In June I commented on the recent decision of the Circuit Court of Appeals, United States v. Jones, that was argued in the United States Supreme Court. (See GPS Tracking: Is Big Brother Violating the 4th Amendment?) At issue was the constitutionality of police use of secretly planted GPS devices without first obtaining judicial authority with a search warrant application. The law had been in a state of flux. Civil libertarians were arguing that surreptitious tracking was an invasion into a citizen’s Fourth Amendment expectation of privacy. Prosecutors argued that there was no invasion of the home or any other protected space of a target. Rather, the device merely tracked a vehicle’s movements on the public highway. They contended that no one could expect that his movement on a highway in a car is not viewable by all who pass. Undercover surveillance vehicles could follow such a vehicle and report with impunity the areas where the car traveled. To require on the ground, human surveillance ran the risk of discovery.
We have innocently become acquiescent to our phone carriers being able to identify areas where our phones have been through their own GPS technology. Many are unaware that they are broadcasting their locations with each use of the phone. Most don’t probably care, particularly if you are law abiding and not committing crimes. In a recent murder case my partner tried GPS triangulation was used by the prosecution to demonstrate that our client was in very close proximity to a remote murder scene shortly after the victim went missing from her job.
In addition to Jones’ personal counsel, a coalition of defense organizations and civil libertarians banded together and filed an Amicus Curiae (friend-of-the-court) brief. An amicus brief is permitted on application to an appellate court by groups or persons claiming a substantial interest in the appeal. Usually, a court will only receive written and oral arguments from actual parties to the controversy. One must have what the law refers to as “standing”– that is a direct interest in the litigation, or one whose property rights or persona;l constitutional rights are directly affected by the case.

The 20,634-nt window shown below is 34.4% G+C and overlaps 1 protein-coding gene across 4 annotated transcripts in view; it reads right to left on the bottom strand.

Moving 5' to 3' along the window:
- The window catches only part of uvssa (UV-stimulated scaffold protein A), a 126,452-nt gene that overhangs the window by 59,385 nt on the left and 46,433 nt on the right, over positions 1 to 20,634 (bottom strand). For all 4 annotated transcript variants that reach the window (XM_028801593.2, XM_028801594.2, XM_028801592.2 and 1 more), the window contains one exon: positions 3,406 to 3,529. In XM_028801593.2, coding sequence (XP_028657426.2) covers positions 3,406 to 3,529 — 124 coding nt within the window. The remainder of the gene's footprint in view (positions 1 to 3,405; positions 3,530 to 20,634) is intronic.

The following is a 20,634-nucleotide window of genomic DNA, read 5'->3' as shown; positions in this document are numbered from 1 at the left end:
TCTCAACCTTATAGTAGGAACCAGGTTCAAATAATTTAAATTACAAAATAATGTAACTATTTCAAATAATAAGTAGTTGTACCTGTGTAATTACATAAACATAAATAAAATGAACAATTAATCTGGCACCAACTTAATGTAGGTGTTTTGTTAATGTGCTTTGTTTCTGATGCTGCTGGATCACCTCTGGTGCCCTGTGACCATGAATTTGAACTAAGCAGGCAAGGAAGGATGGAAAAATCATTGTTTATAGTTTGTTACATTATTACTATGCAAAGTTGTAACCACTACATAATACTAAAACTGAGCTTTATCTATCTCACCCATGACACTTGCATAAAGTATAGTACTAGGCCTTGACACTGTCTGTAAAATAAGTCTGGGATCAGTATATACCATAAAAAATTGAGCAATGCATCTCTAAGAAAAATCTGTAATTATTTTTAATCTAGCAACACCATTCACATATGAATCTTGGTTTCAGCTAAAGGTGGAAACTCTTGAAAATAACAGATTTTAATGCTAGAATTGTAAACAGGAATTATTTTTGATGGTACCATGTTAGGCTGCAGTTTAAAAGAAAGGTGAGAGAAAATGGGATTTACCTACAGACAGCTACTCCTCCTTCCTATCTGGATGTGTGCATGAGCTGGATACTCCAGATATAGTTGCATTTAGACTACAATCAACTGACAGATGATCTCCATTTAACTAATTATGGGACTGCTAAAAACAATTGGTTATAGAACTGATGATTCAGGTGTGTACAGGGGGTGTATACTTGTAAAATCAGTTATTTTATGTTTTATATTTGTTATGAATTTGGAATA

In its amicus brief the group, led by the National Association of Criminal Defense Lawyers (NACDL) argued that the use of GPS devices without the authority of a judicially issued search warrant not only implicated the target’s Fourth Amendment privacy rights but also associated privacy rights protected by the First Amendment.
In authoring a majority 5-4 decision, Justice Antonin Scalia noted, “The Government physically occupied private property [the suspect's automobile] for the purpose of obtaining information. We have no doubt that such a physical intrusion would have been considered a ‘search’ within the meaning of the Fourth Amendment when it was adopted.” In a tactical miscue prosecutors argued before the Court that the intrusion of a tracking device was trivial, actually conceding that it would allow tracking of the justices’ own vehicles. Nothing like personalizing the proffered harm before the tribunal!
Many see this as paving the way for a number of major privacy decisions in cases pending before the Court on issues involving email and cellphones. While the Framers of the Constitution could never have foreseen the evolution of technology and communication devices, nonetheless they forged a document in the Constitution that is fluid and allows for the change in times from 1791.
The decision does not forbid the use of GPS tracking. It merely interjects a review by a neutral and detached magistrate whose findings must be based upon reasonable grounds to believe that the use of the device will lead to information involving criminal conduct. George Orwell will rest easier in his grave knowing that Big Brother must still pay heed to the Bill of Rights.